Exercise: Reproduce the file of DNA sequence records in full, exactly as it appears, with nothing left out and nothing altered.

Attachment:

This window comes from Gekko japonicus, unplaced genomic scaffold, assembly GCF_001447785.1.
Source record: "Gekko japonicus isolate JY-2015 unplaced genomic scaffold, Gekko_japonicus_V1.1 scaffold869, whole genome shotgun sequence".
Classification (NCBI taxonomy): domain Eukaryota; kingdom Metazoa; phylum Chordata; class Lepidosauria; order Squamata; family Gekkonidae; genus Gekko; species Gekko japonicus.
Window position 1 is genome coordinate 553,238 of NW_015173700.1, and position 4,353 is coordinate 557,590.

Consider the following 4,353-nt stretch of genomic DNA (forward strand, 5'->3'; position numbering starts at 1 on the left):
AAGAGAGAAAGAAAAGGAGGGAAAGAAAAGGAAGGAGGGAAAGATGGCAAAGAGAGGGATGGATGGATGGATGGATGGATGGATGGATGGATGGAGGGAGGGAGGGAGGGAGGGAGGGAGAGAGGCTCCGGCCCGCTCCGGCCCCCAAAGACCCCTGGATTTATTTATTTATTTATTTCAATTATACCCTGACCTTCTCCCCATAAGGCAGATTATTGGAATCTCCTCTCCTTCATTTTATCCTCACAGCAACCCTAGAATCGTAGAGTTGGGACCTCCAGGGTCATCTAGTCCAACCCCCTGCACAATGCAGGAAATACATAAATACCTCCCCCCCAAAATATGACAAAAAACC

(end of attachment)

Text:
This window comes from Gekko japonicus, unplaced genomic scaffold, assembly GCF_001447785.1.
Source record: "Gekko japonicus isolate JY-2015 unplaced genomic scaffold, Gekko_japonicus_V1.1 scaffold869, whole genome shotgun sequence".
Classification (NCBI taxonomy): domain Eukaryota; kingdom Metazoa; phylum Chordata; class Lepidosauria; order Squamata; family Gekkonidae; genus Gekko; species Gekko japonicus.
Window position 1 is genome coordinate 553,238 of NW_015173700.1, and position 4,353 is coordinate 557,590.

Consider the following 4,353-nt stretch of genomic DNA (forward strand, 5'->3'; position numbering starts at 1 on the left):
AAGAGAGAAAGAAAAGGAGGGAAAGAAAAGGAAGGAGGGAAAGATGGCAAAGAGAGGGATGGATGGATGGATGGATGGATGGATGGATGGATGGAGGGAGGGAGGGAGGGAGGGAGGGAGAGAGGCTCCGGCCCGCTCCGGCCCCCAAAGACCCCTGGATTTATTTATTTATTTATTTCAATTATACCCTGACCTTCTCCCCATAAGGCAGATTATTGGAATCTCCTCTCCTTCATTTTATCCTCACAGCAACCCTAGAATCGTAGAGTTGGGACCTCCAGGGTCATCTAGTCCAACCCCCTGCACAATGCAGGAAATACATAAATACCTCCCCCCCAAAATATGACAAAAAACC